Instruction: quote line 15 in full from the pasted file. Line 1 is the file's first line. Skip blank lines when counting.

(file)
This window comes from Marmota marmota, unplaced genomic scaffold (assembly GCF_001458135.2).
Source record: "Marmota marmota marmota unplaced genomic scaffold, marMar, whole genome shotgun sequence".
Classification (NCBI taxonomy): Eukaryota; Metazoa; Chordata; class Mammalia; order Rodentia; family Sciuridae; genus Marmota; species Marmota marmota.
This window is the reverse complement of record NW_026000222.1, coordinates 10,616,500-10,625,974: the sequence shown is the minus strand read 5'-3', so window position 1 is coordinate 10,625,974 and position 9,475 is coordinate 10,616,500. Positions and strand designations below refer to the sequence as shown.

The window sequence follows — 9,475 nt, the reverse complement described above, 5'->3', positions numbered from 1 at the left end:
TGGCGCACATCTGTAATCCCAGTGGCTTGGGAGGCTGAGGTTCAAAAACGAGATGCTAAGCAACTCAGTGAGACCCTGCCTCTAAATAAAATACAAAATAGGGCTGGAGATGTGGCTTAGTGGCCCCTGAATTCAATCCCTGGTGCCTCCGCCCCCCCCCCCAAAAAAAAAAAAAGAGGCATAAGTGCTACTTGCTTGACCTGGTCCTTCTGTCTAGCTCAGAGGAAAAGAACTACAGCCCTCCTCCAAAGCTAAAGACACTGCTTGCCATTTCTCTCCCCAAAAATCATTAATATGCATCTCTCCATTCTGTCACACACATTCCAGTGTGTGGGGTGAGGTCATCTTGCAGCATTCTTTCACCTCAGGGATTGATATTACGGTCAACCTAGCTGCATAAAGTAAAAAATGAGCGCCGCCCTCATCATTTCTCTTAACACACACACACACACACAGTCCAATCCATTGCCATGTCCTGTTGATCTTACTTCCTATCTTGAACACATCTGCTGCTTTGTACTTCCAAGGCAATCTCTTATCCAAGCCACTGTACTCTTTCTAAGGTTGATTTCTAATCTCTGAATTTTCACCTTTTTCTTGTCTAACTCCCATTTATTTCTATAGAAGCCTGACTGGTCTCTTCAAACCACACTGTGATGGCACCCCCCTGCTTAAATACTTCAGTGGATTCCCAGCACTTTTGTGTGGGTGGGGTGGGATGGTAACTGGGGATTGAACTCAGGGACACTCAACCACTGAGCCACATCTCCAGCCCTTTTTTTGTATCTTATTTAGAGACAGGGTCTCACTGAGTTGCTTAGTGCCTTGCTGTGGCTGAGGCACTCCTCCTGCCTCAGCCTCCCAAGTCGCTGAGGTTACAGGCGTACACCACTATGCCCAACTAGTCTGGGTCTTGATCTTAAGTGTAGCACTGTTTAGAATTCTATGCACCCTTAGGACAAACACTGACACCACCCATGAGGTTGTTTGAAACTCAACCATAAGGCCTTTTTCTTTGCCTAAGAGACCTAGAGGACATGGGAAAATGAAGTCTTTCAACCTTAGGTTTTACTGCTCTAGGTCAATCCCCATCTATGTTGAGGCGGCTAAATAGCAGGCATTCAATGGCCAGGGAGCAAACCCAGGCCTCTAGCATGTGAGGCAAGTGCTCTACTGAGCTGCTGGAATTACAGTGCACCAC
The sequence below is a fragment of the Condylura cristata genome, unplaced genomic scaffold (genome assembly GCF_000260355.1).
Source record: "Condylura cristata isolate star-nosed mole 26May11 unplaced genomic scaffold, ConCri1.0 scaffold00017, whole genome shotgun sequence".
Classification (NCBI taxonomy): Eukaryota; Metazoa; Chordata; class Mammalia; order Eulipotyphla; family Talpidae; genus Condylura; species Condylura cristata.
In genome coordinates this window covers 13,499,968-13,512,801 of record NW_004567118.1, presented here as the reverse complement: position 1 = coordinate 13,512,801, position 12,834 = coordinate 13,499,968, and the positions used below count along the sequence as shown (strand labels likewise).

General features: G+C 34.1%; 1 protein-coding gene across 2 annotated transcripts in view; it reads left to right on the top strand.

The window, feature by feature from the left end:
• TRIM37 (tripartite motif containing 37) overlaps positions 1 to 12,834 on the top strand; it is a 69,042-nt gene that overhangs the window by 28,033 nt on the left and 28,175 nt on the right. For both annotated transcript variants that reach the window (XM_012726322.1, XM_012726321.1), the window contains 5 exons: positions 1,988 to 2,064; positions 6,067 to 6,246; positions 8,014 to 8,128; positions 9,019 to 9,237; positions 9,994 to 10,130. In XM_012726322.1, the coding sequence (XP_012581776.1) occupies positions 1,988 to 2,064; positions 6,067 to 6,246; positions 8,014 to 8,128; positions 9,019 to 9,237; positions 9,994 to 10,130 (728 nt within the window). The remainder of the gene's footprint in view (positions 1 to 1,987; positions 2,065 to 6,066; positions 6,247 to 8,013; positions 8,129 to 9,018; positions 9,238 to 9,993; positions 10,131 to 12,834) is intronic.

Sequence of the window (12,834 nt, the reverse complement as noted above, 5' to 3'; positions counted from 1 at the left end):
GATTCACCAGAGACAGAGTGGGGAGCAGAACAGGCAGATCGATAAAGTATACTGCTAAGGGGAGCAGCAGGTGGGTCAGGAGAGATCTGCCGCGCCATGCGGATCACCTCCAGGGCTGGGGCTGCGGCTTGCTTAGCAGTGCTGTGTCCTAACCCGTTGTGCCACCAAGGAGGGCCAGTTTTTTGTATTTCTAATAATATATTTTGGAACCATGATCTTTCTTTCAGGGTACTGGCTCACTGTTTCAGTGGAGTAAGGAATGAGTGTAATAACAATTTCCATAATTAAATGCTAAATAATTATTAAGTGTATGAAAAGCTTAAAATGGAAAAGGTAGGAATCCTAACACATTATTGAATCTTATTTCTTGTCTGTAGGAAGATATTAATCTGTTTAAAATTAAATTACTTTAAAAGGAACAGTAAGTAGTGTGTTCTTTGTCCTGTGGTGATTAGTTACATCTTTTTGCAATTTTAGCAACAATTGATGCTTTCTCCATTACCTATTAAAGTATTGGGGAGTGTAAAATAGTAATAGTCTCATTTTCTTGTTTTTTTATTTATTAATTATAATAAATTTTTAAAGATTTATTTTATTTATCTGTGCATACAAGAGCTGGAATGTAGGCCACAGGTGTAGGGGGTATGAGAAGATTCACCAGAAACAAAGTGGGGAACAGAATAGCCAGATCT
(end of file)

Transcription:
GATTCACCAGAGACAGAGTGGGGAGCAGAACAGGCAGATCGATAAAGTATACTGCTAAGGGGAGCAGCAGGTGGGTCAGGAGAGATCTGCCGCGCCATGCGGATCACCTCCAGGGCTGGGGCTGCGGCTTGCTTAGCAGTGCTGTGTCCTAACCCGTTGTGCCACCAAGGAGGGCCAGTTTTTTGTATTTCTAATAATATATTTTGGAACCATGATCTTTCTTTCAGGGTACTGGCTCACTGTTTCAGTGGAGTAAGGAATGAGTGTAATAACAATTTCCATAATTAAATGCTAAATAATTATTAAGTGTATGAAAAGCTTAAAATGGAAAAGGTAGGAATCCTAACACATTATTGAATCTTATTTCTTGTCTGTAGGAAGATATTAATCTGTTTAAAATTAAATTACTTTAAAAGGAACAGTAAGTAGTGTGTTCTTTGTCCTGTGGTGATTAGTTACATCTTTTTGCAATTTTAGCAACAATTGATGCTTTCTCCATTACCTATTAAAGTATTGGGGAGTGTAAAATAGTAATAGTCTCATTTTCTTGTTTTTTTATTTATTAATTATAATAAATTTTTAAAGATTTATTTTATTTATCTGTGCATACAAGAGCTGGAATGTAGGCCACAGGTGTAGGGGGTATGAGAAGATTCACCAGAAACAAAGTGGGGAACAGAATAGCCAGATCT